Assessment of electroanalytical redox scaffolds for use as a biosensor
|Jessica Lamb , Elizabeth A. Hall|
Institute of Biotechnology, Tennis Court Road, Cambridge CB21QT, United Kingdom
Traditional biosensors rely on redox enzymes to turnover the analyte. In this case, it is the by-products of these reactions, or mediator substituents, rather than the analyte itself that is detected. The thrust behind this work is to design a biosensor that allows direct detection of the analyte, utilising a recognition element without turning over the analyte.
The sensor is based upon a redox scaffold, which is functionalised with an analyte recognition site. The analyte binding event is detected by a shift in the redox potential of the scaffold. The scaffold is bound to an electrode to allow direct electron transfer between it and the redox centre. This concept has been tested using a tyramine antibody as the analyte and tyramine as the analyte recognition site.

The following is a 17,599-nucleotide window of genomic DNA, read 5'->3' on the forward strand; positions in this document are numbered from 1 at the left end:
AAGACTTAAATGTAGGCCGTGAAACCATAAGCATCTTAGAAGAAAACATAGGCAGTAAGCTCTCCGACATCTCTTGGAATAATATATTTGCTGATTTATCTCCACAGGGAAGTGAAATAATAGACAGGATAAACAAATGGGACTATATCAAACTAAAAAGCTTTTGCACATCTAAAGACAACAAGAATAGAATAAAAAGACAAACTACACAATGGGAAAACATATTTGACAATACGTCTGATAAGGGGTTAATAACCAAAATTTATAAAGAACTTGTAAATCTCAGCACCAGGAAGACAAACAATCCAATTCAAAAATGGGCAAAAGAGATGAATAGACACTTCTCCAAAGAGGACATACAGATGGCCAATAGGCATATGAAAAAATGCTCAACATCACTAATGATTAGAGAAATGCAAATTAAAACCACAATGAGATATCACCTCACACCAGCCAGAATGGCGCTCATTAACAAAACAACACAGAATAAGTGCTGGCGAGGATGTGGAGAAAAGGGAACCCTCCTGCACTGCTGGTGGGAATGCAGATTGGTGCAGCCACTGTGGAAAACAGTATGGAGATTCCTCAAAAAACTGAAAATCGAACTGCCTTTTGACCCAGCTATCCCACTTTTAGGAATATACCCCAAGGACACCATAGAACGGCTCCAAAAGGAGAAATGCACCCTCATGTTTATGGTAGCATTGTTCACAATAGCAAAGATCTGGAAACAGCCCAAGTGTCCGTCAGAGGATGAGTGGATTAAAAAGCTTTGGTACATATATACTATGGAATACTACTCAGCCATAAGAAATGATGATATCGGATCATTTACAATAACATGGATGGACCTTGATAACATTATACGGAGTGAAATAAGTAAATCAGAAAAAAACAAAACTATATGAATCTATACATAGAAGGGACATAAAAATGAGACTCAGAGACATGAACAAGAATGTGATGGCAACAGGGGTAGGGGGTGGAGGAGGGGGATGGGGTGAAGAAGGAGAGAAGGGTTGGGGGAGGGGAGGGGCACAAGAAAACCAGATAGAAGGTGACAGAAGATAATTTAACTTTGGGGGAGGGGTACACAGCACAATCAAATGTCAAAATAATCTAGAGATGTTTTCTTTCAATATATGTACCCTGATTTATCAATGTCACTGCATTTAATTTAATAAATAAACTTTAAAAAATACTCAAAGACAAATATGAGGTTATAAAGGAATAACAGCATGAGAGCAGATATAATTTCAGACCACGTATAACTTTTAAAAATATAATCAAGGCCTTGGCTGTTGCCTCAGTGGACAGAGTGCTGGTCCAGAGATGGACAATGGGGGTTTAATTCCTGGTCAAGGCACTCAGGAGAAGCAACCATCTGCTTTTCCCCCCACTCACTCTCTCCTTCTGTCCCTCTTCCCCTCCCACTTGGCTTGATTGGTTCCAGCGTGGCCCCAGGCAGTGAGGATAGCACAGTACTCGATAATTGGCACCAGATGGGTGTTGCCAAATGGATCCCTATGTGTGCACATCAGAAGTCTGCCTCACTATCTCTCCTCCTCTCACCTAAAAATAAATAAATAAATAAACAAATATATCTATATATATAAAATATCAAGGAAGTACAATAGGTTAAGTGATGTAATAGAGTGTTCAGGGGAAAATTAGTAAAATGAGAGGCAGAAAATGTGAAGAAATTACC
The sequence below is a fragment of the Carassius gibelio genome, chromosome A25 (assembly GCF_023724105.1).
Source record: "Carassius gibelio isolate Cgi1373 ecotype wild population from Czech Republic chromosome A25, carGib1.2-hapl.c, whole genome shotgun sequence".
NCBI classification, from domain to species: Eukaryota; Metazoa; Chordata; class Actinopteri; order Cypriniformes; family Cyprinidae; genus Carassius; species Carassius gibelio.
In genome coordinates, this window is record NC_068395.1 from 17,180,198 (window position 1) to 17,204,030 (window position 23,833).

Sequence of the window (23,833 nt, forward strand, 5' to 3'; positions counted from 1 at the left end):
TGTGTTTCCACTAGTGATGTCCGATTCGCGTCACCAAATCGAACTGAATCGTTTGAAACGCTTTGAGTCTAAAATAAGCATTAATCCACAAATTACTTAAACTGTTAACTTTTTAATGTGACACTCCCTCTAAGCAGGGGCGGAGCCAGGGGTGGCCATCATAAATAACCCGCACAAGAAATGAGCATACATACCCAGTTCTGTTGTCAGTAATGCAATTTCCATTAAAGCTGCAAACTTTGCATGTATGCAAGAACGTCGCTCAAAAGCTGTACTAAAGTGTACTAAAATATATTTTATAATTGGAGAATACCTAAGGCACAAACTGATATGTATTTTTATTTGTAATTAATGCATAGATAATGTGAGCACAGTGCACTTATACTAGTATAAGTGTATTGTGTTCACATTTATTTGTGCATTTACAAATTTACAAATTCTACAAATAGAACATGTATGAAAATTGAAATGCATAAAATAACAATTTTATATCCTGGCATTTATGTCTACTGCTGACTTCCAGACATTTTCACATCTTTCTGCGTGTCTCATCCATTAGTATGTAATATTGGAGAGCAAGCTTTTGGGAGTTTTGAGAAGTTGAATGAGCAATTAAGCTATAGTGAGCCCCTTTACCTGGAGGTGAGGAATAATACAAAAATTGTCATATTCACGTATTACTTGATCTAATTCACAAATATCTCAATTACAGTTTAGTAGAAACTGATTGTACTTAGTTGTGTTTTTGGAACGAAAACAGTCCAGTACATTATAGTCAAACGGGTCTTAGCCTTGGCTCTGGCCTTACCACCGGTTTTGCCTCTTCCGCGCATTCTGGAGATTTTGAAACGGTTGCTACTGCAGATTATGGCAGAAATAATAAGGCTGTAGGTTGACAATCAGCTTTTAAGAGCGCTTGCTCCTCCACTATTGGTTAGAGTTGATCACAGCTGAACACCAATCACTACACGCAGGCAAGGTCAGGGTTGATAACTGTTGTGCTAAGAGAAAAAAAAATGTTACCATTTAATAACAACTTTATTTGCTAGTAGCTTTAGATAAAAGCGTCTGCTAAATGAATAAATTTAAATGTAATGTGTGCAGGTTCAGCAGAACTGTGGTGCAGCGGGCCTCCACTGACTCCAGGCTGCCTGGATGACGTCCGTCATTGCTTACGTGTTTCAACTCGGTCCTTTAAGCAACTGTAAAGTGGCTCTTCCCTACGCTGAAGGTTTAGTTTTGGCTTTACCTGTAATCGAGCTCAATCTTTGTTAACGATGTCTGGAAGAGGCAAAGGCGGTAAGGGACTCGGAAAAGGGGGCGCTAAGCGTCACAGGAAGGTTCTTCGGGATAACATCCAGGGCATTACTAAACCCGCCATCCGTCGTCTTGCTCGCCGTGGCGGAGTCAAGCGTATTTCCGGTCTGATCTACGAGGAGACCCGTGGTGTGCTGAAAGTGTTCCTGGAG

1,4,7,10-tetraazacyclotetradecane (cyclam) is presented as the scaffold, as it forms kinetically and thermodynamically stable complexes with a wide variety of transition metals and is readily functionalised. Introduction of pendant arms on the macrocyclic scaffold lead to a significant (anodic) shift in redox potential.
A model redox-recognition scaffold is proposed (shown above), and the results presented, to test cyclam as a core biosensor reagent. The scaffold is immobilised via amino-phenanthroline through diazo groups on to a mixed SAM on a gold electrode, thereby permitting direct electron transfer from scaffold to electrode.
Presentation: Short communication at SMCBS'2005 Workshop, by Jessica Lamb
See On-line Journal of SMCBS'2005 Workshop
Submitted: 2005-07-22 10:40 Revised: 2009-06-07 00:44
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